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Tamihere: Helping small - medium businesses

John Tamihere: Helping small, medium businesses do business

Address to Maori Tourism and SME operators, Waipuna Lodge, Thursday 21 August, 10.15am

The good news for the tourism industry and for small businesses is that the old spirit of Kiwi ingenuity is still well and alive and inspiring a proliferation of small to medium sized businesses in New Zealand.

Our economic landscape is dominated by small but dynamic businesses, and most tourism operators do fit into the category of small-to-medium enterprises or SMEs.

SME's are defined as businesses employing fewer than 20 employees. Some 267,000 businesses (97 per cent of all New Zealand enterprises) are SMEs, and they employ 43 per cent of all employees and contribute 39 per cent of this nation's GDP.

Nearly all Maori tourism operators would fall into the category of small-to-medium enterprises - only the really big guns like Kaikoura Whale Watch and Tamaki Brothers, who are the exception, rather than the rule, would employ more than 20 staff.

So the economy, and we as the Government, depend on innovative and successful businesses for successful economic and social development, and will increasingly focus on the needs of these groups. That's why healthy SMEs are at the heart of the Government's Growth and Innovation Framework.

SMEs are particularly important for economic and social participation of Maori through employment, which is something I particularly want to see growing.

The New Zealand Tourism Strategy recognises the importance of Maori in tourism. Maori tourism businesses are of particular importance because of their uniqueness, and the growing awareness globally of their uniqueness.

Tourists can visit skifields or geothermal areas or forests in a large number of different countries around the world. The same goes for adventure tourism, farmstays, fishing, and other tourism opportunities that exist in New Zealand.

While New Zealand does those things very well, and New Zealand is a great destination for tourists to enjoy those things, New Zealand is not the only place in the world where they can do them.

But New Zealand is the only place in the world where international visitors can experience Maori culture, arts and a wealth of other things that are uniquely Maori. Increasingly tourists are seeking out experiences that are special and unique, and increasingly people like you are delivering those experiences.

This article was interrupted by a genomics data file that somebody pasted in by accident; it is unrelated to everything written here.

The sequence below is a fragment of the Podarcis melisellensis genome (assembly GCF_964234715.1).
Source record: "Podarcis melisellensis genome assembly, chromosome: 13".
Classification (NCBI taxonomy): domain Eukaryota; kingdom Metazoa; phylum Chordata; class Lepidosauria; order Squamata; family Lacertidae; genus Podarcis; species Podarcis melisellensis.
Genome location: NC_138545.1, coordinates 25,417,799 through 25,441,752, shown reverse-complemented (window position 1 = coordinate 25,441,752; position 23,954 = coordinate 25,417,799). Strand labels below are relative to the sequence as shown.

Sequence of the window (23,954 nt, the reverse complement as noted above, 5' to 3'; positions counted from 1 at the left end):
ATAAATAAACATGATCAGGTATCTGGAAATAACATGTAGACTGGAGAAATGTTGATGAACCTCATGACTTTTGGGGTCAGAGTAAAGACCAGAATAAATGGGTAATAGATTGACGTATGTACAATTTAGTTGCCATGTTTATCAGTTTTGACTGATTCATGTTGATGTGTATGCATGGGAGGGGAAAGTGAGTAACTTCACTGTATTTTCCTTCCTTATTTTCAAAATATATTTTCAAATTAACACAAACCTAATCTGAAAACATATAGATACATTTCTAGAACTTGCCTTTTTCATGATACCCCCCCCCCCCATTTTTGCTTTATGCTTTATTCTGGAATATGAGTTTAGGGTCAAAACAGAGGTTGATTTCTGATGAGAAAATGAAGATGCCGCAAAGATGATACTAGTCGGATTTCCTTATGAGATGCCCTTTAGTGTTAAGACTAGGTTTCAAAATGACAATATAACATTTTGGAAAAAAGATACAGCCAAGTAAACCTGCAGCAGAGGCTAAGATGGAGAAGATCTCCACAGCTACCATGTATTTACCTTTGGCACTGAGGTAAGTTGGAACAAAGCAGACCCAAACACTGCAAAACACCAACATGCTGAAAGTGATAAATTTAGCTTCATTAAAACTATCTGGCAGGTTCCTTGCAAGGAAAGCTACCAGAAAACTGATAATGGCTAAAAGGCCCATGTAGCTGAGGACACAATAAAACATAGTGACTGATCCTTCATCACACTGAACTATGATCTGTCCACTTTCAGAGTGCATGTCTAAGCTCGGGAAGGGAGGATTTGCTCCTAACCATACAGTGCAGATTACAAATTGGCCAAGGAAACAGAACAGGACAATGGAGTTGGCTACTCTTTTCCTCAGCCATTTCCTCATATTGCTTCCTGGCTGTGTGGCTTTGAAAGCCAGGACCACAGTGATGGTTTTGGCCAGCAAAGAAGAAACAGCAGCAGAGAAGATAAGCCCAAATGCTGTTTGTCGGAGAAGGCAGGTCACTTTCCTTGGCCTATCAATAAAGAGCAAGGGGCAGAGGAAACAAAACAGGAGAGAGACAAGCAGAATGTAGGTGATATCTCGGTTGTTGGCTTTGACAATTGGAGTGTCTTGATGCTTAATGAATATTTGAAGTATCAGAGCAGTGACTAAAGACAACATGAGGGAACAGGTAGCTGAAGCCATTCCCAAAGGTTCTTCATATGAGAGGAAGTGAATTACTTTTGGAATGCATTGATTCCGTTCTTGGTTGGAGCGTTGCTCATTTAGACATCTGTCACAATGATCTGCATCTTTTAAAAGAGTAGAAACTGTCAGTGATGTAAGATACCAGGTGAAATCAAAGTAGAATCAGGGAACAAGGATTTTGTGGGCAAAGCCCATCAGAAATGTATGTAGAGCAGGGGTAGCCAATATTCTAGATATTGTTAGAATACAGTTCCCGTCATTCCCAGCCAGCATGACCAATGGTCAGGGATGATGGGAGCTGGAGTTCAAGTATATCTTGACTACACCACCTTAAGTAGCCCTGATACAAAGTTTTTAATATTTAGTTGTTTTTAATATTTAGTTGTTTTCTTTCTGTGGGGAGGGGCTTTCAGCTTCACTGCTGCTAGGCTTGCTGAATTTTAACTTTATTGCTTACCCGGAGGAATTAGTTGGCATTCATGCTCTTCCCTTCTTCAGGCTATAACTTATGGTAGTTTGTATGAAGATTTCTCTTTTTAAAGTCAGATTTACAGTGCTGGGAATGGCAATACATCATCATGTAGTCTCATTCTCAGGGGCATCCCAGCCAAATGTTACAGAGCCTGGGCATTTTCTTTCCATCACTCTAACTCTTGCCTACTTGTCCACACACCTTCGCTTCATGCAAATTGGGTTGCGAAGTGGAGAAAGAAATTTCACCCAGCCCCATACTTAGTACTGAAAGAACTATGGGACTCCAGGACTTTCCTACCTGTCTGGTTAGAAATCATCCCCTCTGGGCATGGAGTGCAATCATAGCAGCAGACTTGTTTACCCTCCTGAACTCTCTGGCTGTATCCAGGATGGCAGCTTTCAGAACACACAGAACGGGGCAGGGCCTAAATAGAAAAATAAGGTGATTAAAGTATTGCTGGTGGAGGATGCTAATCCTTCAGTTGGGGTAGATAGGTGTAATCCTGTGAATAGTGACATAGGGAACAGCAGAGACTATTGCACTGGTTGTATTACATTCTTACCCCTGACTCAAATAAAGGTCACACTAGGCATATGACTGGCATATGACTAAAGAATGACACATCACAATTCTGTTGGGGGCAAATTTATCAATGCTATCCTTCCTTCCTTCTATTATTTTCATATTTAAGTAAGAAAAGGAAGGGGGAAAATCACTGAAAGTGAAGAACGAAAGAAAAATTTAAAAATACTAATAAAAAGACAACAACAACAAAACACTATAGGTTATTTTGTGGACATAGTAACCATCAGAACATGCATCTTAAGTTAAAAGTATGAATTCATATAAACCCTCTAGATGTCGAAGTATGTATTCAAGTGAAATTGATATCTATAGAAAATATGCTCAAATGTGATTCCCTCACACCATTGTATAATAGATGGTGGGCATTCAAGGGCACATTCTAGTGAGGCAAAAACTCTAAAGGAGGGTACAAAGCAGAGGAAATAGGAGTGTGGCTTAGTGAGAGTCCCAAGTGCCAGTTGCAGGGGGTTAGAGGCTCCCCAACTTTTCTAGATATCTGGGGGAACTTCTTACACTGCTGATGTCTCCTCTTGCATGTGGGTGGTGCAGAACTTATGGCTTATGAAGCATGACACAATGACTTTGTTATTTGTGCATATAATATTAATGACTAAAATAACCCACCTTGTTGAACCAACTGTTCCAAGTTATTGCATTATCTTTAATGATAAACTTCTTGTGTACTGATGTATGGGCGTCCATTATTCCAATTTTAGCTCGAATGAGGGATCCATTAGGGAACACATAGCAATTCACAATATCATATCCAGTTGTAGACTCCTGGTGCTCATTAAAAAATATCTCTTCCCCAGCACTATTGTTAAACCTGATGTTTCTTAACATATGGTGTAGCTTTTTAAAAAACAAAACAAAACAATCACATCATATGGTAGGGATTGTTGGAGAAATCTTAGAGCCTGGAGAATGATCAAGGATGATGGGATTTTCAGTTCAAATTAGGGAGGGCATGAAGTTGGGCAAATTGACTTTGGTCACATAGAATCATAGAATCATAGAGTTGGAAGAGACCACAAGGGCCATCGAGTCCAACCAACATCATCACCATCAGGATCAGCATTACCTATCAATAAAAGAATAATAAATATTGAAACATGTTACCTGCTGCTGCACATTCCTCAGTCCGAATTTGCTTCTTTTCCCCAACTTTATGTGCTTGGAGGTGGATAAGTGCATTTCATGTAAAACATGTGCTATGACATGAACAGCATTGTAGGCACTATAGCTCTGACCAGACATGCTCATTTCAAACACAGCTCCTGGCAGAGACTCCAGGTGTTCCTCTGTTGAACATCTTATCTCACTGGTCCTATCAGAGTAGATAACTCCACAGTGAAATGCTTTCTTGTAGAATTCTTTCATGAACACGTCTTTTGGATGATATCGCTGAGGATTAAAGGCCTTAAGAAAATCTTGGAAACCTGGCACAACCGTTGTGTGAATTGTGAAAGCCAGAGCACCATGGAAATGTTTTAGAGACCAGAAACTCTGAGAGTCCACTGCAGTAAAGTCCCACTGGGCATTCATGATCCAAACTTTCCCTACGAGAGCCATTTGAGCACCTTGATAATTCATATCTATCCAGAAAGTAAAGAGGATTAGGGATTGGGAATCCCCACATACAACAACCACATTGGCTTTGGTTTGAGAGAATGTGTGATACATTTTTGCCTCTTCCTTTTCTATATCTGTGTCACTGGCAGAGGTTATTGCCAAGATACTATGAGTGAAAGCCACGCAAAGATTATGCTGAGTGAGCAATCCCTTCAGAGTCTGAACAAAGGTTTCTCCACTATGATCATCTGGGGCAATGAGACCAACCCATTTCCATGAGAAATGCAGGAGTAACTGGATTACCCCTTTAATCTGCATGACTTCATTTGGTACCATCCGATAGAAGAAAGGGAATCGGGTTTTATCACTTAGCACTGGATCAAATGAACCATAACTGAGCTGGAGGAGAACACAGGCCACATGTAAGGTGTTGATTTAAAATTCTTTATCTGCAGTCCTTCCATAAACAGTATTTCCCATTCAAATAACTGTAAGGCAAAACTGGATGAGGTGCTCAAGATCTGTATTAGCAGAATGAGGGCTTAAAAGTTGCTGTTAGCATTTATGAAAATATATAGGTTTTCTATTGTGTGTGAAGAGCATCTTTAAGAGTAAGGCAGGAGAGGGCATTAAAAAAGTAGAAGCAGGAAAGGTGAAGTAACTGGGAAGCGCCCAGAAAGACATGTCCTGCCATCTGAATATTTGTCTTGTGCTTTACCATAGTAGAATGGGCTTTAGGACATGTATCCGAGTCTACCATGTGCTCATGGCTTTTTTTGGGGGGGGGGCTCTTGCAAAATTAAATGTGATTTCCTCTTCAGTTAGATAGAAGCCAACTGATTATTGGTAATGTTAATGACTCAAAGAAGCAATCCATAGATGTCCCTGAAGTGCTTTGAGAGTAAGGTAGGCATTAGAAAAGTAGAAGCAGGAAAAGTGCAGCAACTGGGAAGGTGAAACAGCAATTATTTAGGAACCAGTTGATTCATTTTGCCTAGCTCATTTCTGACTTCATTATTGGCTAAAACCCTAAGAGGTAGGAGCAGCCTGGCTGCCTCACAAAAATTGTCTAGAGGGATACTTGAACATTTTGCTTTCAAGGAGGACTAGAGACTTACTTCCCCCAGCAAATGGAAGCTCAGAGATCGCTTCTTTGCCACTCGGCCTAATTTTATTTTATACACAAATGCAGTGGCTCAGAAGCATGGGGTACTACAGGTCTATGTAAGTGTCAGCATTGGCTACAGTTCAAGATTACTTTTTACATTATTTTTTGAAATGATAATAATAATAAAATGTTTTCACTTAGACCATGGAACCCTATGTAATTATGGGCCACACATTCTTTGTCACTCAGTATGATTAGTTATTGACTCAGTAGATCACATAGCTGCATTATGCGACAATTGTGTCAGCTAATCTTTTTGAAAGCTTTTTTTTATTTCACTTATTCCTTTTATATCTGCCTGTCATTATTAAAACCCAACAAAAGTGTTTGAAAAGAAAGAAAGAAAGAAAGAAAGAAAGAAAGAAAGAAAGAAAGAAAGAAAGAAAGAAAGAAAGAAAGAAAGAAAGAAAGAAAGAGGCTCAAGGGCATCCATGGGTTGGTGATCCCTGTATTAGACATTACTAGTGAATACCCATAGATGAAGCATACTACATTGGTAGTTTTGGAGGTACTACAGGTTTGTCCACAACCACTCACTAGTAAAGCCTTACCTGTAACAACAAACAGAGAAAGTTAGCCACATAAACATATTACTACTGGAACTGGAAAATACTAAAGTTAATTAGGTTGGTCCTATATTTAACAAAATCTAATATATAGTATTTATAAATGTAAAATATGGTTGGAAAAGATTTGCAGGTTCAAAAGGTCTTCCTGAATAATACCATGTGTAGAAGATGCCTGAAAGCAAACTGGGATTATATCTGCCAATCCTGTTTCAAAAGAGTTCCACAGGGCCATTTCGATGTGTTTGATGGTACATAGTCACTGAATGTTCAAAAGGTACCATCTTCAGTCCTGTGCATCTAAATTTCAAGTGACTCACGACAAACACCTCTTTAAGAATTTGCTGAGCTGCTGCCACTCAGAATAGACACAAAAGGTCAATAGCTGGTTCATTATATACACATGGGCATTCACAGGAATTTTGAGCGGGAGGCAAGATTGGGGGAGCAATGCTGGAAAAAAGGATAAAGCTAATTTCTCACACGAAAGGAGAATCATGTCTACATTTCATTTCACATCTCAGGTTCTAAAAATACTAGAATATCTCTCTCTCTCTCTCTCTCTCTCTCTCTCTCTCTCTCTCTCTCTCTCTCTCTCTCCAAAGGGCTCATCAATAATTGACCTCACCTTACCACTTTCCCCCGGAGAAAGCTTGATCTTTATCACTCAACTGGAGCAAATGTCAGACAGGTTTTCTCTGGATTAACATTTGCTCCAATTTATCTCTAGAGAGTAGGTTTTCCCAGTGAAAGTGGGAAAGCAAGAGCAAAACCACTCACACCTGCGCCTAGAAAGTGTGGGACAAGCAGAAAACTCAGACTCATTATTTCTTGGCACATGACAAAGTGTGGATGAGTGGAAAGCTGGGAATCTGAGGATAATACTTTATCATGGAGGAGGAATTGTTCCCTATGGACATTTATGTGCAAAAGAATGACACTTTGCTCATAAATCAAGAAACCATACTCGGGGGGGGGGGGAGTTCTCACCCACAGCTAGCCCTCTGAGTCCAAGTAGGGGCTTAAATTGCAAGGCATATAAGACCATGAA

So what is the Government doing to help SMEs, and SMEs in the tourism field?

For a start, I personally am doing a lot of work in this area as Minister for Small Business.

A 2001 survey of businesses showed that although New Zealand had the world's highest rate of opportunity entrepeneurship, and a high rate of business start-up, the survival rate of businesses was not so great. After four years, just 40 per cent of new small businesses were still afloat.

It seems the toughest challenges for small-medium businesses occur at the start, and in the first few years - and that is where Government assistance may be of the most help. We want to help small and medium businesses overcome those early hurdles and set them on the path to becoming successful, self-supporting businesses.

The Government's strategy for small-medium business comes under three basic areas: addressing business compliance costs, supporting business growth, and making Government more accessible.

To help achieve that, earlier this year the Budget allocated an extra $1.84 million in new funding for the 2003/04 year, and $960,000 a year in subsequent years to the SME sector.

That money will fund an SME summit in February to help define what the Government can do to progress the interests of small business, and will establish a Small Business Advisory Group of people drawn from the SME sector.

Academics? Banned. Big business? Banned. Very soon I will be announcing the appointment of some bonafide, on the ground, genuine, hardworking small businesspeople on that advisory group - people who know about the reality and the needs of small business.

The Government has also boosted its support for business incubators by $1.6 million a year. Budget 2003 contains an additional $6.4 million over four years to lift the proficiency and scale of New Zealand incubators, of which there are now 15.

The Incubator Support Programme provides a management support service and annual cash awards for incubators, helping businesses find their feet in that crucial start-up period.

And a two-year pilot programme, starting later this year, and costing $200,000, will establish an advisory service for SMEs, which will help them with employment relations and occupational safety and health issues.

To help in the area of accessibility to Government, we recently launched the Biz Portal - providing businesses with one-stop web access to a range of Government agencies, information and services.